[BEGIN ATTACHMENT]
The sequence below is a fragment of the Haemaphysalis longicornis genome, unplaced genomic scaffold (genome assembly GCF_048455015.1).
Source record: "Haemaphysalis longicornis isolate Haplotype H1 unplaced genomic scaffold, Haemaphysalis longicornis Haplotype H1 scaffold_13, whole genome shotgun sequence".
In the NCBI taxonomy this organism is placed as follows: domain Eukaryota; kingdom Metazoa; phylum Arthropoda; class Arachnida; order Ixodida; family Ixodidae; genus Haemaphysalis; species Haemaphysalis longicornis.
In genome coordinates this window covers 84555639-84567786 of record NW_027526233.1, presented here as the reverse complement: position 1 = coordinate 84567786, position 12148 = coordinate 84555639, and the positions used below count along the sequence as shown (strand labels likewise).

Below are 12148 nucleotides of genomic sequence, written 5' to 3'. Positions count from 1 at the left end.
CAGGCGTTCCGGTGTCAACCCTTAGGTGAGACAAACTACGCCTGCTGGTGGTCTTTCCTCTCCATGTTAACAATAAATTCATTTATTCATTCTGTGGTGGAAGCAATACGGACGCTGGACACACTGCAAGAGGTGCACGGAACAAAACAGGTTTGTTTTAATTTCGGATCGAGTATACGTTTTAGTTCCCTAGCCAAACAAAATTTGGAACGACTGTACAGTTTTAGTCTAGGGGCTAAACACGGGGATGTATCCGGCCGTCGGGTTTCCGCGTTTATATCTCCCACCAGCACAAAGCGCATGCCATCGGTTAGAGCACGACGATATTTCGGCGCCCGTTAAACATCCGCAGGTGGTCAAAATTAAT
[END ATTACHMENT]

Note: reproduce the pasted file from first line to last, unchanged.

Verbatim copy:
The sequence below is a fragment of the Haemaphysalis longicornis genome, unplaced genomic scaffold (genome assembly GCF_048455015.1).
Source record: "Haemaphysalis longicornis isolate Haplotype H1 unplaced genomic scaffold, Haemaphysalis longicornis Haplotype H1 scaffold_13, whole genome shotgun sequence".
In the NCBI taxonomy this organism is placed as follows: domain Eukaryota; kingdom Metazoa; phylum Arthropoda; class Arachnida; order Ixodida; family Ixodidae; genus Haemaphysalis; species Haemaphysalis longicornis.
In genome coordinates this window covers 84555639-84567786 of record NW_027526233.1, presented here as the reverse complement: position 1 = coordinate 84567786, position 12148 = coordinate 84555639, and the positions used below count along the sequence as shown (strand labels likewise).

Below are 12148 nucleotides of genomic sequence, written 5' to 3'. Positions count from 1 at the left end.
CAGGCGTTCCGGTGTCAACCCTTAGGTGAGACAAACTACGCCTGCTGGTGGTCTTTCCTCTCCATGTTAACAATAAATTCATTTATTCATTCTGTGGTGGAAGCAATACGGACGCTGGACACACTGCAAGAGGTGCACGGAACAAAACAGGTTTGTTTTAATTTCGGATCGAGTATACGTTTTAGTTCCCTAGCCAAACAAAATTTGGAACGACTGTACAGTTTTAGTCTAGGGGCTAAACACGGGGATGTATCCGGCCGTCGGGTTTCCGCGTTTATATCTCCCACCAGCACAAAGCGCATGCCATCGGTTAGAGCACGACGATATTTCGGCGCCCGTTAAACATCCGCAGGTGGTCAAAATTAAT